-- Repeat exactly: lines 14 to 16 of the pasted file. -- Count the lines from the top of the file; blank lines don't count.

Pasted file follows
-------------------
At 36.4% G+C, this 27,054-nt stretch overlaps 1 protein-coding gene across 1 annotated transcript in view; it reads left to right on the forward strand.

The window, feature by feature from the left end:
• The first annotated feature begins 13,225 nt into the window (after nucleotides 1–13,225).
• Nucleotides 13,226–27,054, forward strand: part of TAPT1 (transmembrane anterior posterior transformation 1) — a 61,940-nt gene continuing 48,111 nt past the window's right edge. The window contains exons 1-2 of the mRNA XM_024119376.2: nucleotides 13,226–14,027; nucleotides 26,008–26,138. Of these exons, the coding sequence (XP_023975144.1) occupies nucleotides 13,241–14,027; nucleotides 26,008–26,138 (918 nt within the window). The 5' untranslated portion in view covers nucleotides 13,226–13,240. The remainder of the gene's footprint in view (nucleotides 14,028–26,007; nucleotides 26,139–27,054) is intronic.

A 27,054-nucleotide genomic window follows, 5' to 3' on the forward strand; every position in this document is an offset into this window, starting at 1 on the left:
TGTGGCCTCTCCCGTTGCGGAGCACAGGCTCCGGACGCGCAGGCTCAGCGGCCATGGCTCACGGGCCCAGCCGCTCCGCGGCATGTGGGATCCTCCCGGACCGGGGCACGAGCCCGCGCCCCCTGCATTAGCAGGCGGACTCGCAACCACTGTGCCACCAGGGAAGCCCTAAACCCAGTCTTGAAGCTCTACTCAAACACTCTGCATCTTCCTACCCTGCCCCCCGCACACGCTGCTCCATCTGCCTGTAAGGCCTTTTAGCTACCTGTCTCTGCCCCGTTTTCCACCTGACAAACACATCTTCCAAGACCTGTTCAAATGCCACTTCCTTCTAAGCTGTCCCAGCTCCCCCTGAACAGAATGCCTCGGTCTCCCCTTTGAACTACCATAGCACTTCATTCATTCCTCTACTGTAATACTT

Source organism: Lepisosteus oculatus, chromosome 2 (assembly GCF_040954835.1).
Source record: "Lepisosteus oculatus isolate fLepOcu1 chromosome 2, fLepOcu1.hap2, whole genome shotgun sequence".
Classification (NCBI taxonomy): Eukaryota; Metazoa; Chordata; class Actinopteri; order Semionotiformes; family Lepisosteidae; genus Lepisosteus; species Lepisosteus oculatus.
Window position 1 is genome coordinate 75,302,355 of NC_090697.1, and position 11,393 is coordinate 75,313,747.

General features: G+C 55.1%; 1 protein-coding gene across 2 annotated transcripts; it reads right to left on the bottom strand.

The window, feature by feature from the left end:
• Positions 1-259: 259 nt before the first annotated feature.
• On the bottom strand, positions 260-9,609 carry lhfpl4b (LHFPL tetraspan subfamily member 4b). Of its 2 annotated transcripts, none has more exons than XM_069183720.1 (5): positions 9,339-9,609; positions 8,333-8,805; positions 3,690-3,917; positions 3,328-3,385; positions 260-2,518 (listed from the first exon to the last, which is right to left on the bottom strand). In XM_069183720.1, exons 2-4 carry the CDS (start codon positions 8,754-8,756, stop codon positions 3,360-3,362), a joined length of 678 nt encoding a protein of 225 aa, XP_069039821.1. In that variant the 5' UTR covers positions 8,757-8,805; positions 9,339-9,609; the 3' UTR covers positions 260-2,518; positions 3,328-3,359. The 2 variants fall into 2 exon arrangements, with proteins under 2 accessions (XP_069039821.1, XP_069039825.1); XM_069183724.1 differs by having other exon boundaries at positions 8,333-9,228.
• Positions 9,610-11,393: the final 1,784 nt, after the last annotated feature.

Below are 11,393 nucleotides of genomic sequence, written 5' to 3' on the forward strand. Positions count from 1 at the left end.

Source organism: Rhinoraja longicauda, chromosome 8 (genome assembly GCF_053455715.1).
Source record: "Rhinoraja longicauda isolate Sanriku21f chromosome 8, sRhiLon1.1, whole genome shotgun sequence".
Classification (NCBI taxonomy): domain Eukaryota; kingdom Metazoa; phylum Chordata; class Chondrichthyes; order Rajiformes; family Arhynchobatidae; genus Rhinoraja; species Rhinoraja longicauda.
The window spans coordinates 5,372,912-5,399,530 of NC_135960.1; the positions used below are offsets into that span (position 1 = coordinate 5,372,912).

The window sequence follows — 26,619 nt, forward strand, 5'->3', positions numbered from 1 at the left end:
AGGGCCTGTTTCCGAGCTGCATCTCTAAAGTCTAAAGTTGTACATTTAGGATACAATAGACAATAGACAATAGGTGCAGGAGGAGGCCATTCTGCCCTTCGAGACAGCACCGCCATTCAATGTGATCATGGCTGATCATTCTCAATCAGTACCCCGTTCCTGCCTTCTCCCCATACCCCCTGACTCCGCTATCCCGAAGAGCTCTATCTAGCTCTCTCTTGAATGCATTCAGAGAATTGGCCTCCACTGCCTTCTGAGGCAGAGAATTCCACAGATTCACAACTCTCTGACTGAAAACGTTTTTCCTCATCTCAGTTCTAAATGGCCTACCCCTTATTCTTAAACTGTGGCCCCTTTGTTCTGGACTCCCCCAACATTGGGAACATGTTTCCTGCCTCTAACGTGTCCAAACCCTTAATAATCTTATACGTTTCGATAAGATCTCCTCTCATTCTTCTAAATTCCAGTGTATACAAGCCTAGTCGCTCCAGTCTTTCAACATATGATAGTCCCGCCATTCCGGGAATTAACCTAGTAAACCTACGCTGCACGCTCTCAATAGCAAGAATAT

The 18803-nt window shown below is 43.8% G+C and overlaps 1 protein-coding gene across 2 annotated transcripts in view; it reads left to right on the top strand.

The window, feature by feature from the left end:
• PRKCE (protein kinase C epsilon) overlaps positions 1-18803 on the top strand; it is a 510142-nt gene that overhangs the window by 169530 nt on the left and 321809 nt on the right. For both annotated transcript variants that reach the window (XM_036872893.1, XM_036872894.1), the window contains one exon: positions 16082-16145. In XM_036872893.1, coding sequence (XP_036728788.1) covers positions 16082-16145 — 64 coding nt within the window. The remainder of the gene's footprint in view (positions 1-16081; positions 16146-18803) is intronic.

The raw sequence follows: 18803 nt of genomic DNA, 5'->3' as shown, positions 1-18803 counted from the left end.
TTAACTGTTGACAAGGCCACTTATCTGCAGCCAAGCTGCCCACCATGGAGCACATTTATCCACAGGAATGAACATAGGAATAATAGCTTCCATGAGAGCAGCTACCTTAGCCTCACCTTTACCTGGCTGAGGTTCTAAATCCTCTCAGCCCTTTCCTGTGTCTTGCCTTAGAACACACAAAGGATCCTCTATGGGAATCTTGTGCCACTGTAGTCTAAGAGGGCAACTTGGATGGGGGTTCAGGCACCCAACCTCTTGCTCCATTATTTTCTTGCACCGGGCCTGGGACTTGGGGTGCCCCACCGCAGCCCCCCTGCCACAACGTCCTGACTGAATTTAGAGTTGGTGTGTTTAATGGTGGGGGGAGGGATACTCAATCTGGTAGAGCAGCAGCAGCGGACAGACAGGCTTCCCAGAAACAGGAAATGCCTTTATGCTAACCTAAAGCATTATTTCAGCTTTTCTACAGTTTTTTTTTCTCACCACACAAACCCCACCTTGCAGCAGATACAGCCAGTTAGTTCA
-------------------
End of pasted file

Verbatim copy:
• On the bottom strand, positions 260-9,609 carry lhfpl4b (LHFPL tetraspan subfamily member 4b). Of its 2 annotated transcripts, none has more exons than XM_069183720.1 (5): positions 9,339-9,609; positions 8,333-8,805; positions 3,690-3,917; positions 3,328-3,385; positions 260-2,518 (listed from the first exon to the last, which is right to left on the bottom strand). In XM_069183720.1, exons 2-4 carry the CDS (start codon positions 8,754-8,756, stop codon positions 3,360-3,362), a joined length of 678 nt encoding a protein of 225 aa, XP_069039821.1. In that variant the 5' UTR covers positions 8,757-8,805; positions 9,339-9,609; the 3' UTR covers positions 260-2,518; positions 3,328-3,359. The 2 variants fall into 2 exon arrangements, with proteins under 2 accessions (XP_069039821.1, XP_069039825.1); XM_069183724.1 differs by having other exon boundaries at positions 8,333-9,228.
• Positions 9,610-11,393: the final 1,784 nt, after the last annotated feature.

Below are 11,393 nucleotides of genomic sequence, written 5' to 3' on the forward strand. Positions count from 1 at the left end.